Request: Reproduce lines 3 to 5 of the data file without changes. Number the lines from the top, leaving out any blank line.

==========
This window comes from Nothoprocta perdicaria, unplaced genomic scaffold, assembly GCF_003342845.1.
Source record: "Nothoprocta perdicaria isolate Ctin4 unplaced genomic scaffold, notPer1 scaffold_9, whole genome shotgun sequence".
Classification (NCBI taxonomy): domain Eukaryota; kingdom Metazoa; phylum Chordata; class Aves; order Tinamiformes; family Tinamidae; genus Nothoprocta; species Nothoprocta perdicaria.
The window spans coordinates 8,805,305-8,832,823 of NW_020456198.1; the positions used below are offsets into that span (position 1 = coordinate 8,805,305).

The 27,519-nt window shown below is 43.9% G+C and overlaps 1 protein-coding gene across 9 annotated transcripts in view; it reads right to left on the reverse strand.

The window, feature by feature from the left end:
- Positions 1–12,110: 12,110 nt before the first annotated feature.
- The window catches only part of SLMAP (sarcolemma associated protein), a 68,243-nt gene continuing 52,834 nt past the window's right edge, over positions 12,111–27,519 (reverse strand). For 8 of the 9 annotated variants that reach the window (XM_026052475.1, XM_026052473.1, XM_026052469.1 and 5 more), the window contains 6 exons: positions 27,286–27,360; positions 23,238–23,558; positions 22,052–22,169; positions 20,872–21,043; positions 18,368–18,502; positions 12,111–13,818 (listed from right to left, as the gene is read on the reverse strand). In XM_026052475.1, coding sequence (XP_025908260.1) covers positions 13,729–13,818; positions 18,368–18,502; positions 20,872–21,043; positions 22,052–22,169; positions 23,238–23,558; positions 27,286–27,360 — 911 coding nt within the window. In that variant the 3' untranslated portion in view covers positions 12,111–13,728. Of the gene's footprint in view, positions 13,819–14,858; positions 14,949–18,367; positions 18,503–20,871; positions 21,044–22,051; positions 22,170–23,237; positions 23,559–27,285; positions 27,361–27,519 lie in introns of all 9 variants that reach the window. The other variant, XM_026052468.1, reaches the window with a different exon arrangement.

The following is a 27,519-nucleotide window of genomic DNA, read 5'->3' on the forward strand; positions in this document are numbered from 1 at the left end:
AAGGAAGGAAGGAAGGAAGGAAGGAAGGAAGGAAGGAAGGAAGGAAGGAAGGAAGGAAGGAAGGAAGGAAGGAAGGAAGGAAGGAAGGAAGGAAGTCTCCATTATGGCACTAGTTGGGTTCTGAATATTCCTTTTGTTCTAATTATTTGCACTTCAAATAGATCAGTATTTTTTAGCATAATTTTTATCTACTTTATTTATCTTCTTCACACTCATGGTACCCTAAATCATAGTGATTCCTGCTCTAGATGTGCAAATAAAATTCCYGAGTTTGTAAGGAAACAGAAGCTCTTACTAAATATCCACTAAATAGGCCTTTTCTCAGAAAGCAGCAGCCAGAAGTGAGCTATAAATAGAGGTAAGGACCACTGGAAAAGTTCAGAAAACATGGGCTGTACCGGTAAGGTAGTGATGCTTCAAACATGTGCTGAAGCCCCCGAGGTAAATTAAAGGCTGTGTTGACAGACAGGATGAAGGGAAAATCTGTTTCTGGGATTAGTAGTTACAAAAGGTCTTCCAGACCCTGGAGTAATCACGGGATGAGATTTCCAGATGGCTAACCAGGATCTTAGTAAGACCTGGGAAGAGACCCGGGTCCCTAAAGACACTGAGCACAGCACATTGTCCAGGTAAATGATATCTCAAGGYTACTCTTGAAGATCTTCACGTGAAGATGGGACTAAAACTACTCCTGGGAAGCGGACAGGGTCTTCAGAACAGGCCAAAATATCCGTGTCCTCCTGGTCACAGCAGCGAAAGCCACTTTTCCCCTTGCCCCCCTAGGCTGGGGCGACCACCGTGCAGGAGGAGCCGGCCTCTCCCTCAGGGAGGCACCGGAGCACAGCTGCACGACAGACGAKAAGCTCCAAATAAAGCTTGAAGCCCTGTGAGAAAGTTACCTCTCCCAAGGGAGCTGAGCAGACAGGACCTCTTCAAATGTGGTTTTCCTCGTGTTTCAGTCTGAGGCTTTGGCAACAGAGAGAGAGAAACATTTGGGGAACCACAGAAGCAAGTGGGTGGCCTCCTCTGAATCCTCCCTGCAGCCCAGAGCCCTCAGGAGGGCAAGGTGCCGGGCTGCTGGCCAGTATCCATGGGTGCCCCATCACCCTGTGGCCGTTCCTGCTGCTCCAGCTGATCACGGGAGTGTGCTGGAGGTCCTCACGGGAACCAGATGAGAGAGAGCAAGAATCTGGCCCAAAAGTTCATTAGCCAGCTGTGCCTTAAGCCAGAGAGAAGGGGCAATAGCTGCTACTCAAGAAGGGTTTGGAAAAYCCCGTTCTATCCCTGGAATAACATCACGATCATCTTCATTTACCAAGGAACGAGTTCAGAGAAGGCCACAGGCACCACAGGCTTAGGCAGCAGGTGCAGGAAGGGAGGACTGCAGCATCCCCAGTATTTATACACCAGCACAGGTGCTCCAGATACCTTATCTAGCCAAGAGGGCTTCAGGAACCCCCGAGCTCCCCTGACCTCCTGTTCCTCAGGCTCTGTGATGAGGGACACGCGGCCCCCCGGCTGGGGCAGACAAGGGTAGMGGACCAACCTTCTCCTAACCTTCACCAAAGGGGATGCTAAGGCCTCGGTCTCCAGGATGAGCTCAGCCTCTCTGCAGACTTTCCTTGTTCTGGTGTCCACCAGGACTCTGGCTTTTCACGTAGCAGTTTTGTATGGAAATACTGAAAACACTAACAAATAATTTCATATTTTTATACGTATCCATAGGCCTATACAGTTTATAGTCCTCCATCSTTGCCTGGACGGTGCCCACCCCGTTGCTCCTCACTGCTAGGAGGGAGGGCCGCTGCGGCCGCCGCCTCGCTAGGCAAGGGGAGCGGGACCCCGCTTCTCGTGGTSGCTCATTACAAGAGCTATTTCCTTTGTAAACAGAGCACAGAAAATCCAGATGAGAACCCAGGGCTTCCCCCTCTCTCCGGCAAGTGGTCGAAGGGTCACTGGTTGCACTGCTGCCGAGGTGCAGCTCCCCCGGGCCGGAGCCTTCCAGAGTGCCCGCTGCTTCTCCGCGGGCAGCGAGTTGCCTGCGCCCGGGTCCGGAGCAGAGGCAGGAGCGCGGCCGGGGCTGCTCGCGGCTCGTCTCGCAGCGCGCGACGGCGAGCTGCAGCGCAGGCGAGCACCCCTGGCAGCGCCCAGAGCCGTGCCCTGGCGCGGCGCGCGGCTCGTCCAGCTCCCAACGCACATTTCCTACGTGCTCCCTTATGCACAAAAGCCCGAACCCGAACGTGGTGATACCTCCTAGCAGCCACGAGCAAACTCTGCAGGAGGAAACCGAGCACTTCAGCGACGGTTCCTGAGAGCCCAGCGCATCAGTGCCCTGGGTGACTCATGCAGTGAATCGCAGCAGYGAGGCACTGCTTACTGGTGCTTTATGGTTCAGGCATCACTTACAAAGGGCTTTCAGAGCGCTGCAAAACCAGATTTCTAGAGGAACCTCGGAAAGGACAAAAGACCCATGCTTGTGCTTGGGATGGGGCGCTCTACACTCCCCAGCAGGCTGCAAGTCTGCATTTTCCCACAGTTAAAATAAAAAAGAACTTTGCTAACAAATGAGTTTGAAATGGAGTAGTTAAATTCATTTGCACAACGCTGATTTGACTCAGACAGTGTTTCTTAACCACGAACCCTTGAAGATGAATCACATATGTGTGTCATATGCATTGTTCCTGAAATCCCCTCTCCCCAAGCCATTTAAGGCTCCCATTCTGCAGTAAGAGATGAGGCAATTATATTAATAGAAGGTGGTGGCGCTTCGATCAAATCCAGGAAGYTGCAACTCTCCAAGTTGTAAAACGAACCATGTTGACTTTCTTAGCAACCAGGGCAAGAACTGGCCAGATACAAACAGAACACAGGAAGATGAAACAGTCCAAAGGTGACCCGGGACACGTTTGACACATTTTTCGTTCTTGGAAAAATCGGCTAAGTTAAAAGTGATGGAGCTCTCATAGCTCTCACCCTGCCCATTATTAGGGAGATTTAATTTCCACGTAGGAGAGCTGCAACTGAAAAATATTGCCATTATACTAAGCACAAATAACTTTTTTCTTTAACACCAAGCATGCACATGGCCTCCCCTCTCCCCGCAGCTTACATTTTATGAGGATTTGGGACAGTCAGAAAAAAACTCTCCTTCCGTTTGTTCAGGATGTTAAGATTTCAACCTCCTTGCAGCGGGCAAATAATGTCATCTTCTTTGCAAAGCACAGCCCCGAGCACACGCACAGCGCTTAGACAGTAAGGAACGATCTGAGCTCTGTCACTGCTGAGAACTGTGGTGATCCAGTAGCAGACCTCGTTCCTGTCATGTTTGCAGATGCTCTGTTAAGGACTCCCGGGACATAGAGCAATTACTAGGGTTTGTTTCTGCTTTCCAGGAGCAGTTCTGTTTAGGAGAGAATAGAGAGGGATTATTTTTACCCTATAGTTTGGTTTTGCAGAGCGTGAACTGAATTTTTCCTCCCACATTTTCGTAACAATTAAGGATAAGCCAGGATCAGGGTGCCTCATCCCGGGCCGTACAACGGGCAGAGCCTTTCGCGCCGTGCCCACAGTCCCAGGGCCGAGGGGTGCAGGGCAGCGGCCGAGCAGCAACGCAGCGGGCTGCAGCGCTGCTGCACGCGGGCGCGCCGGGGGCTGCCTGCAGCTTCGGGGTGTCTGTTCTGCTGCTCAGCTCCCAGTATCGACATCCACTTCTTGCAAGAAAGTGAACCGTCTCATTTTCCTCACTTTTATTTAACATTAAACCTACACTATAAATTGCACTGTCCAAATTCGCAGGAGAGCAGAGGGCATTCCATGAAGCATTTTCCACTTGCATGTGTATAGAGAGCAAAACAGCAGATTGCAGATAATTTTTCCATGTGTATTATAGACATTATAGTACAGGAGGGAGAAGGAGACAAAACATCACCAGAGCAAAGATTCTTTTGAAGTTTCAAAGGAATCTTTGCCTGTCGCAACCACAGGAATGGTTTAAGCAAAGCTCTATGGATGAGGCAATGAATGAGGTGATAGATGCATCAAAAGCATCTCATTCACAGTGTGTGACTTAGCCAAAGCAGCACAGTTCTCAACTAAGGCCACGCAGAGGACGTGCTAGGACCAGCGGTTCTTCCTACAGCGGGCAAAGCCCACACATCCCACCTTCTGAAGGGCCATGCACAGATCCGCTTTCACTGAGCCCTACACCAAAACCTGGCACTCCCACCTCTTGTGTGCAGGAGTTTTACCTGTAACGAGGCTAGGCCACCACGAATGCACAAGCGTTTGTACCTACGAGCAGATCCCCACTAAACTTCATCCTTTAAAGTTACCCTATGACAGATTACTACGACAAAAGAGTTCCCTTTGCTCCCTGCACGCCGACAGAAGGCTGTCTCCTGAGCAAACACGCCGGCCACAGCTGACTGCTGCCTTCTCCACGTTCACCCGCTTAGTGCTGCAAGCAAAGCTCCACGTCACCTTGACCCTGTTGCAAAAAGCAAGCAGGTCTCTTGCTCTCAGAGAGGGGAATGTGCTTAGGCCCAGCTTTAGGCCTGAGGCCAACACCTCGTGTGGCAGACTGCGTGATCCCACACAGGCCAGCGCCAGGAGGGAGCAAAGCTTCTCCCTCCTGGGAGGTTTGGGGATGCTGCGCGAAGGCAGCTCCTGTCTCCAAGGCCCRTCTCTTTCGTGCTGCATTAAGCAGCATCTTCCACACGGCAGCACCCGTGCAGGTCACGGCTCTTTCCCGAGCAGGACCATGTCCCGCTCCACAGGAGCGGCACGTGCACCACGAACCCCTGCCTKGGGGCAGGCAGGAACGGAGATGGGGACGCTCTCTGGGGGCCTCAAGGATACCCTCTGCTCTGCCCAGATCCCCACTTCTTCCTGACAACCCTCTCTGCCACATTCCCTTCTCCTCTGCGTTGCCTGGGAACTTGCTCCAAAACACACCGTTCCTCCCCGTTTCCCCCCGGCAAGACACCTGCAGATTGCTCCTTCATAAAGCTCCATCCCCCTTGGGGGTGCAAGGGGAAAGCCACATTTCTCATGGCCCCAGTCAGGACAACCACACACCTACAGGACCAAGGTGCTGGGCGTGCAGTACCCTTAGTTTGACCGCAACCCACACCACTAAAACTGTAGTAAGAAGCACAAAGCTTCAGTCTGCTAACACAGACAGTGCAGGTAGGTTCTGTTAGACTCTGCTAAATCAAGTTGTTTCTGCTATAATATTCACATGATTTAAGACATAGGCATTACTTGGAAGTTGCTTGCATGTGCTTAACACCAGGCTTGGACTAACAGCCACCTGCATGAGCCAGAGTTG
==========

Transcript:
Classification (NCBI taxonomy): domain Eukaryota; kingdom Metazoa; phylum Chordata; class Aves; order Tinamiformes; family Tinamidae; genus Nothoprocta; species Nothoprocta perdicaria.
The window spans coordinates 8,805,305-8,832,823 of NW_020456198.1; the positions used below are offsets into that span (position 1 = coordinate 8,805,305).

The 27,519-nt window shown below is 43.9% G+C and overlaps 1 protein-coding gene across 9 annotated transcripts in view; it reads right to left on the reverse strand.